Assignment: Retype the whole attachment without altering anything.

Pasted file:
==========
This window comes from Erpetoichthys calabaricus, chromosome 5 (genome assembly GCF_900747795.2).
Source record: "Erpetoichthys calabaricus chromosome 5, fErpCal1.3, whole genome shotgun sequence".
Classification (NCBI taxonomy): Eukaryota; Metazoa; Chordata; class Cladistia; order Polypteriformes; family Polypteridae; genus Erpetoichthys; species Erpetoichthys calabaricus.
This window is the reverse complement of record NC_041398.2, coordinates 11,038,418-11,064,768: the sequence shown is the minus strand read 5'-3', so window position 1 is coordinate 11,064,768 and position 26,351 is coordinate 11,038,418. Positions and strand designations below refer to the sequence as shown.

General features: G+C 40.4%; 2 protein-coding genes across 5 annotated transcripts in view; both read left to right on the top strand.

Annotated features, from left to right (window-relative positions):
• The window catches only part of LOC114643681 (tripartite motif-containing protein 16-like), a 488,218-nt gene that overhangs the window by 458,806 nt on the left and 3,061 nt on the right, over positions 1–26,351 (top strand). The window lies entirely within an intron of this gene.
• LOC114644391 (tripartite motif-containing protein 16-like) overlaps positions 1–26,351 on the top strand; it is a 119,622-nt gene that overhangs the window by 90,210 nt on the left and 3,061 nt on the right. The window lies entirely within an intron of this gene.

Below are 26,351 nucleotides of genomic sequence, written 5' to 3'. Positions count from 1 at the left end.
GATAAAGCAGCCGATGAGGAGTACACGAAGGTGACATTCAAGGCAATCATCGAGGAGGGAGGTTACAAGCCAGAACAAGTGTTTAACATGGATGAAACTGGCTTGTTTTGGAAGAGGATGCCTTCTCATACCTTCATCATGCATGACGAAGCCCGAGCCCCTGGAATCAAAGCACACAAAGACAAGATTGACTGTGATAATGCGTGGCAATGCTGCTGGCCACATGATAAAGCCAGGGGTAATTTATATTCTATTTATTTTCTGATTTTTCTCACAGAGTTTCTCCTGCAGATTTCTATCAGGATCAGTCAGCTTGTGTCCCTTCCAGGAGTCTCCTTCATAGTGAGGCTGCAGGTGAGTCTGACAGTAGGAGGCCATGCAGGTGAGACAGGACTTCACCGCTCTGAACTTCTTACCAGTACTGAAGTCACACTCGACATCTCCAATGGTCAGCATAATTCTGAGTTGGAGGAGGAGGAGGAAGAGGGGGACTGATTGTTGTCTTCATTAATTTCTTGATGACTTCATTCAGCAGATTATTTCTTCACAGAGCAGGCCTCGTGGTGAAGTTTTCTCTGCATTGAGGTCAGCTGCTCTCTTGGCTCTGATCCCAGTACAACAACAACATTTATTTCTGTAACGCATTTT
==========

This window comes from Erpetoichthys calabaricus, chromosome 5 (genome assembly GCF_900747795.2).
Source record: "Erpetoichthys calabaricus chromosome 5, fErpCal1.3, whole genome shotgun sequence".
Classification (NCBI taxonomy): Eukaryota; Metazoa; Chordata; class Cladistia; order Polypteriformes; family Polypteridae; genus Erpetoichthys; species Erpetoichthys calabaricus.
This window is the reverse complement of record NC_041398.2, coordinates 11,038,418-11,064,768: the sequence shown is the minus strand read 5'-3', so window position 1 is coordinate 11,064,768 and position 26,351 is coordinate 11,038,418. Positions and strand designations below refer to the sequence as shown.

General features: G+C 40.4%; 2 protein-coding genes across 5 annotated transcripts in view; both read left to right on the top strand.

Annotated features, from left to right (window-relative positions):
• The window catches only part of LOC114643681 (tripartite motif-containing protein 16-like), a 488,218-nt gene that overhangs the window by 458,806 nt on the left and 3,061 nt on the right, over positions 1–26,351 (top strand). The window lies entirely within an intron of this gene.
• LOC114644391 (tripartite motif-containing protein 16-like) overlaps positions 1–26,351 on the top strand; it is a 119,622-nt gene that overhangs the window by 90,210 nt on the left and 3,061 nt on the right. The window lies entirely within an intron of this gene.

Below are 26,351 nucleotides of genomic sequence, written 5' to 3'. Positions count from 1 at the left end.
GATAAAGCAGCCGATGAGGAGTACACGAAGGTGACATTCAAGGCAATCATCGAGGAGGGAGGTTACAAGCCAGAACAAGTGTTTAACATGGATGAAACTGGCTTGTTTTGGAAGAGGATGCCTTCTCATACCTTCATCATGCATGACGAAGCCCGAGCCCCTGGAATCAAAGCACACAAAGACAAGATTGACTGTGATAATGCGTGGCAATGCTGCTGGCCACATGATAAAGCCAGGGGTAATTTATATTCTATTTATTTTCTGATTTTTCTCACAGAGTTTCTCCTGCAGATTTCTATCAGGATCAGTCAGCTTGTGTCCCTTCCAGGAGTCTCCTTCATAGTGAGGCTGCAGGTGAGTCTGACAGTAGGAGGCCATGCAGGTGAGACAGGACTTCACCGCTCTGAACTTCTTACCAGTACTGAAGTCACACTCGACATCTCCAATGGTCAGCATAATTCTGAGTTGGAGGAGGAGGAGGAAGAGGGGGACTGATTGTTGTCTTCATTAATTTCTTGATGACTTCATTCAGCAGATTATTTCTTCACAGAGCAGGCCTCGTGGTGAAGTTTTCTCTGCATTGAGGTCAGCTGCTCTCTTGGCTCTGATCCCAGTACAACAACAACATTTATTTCTGTAACGCATTTT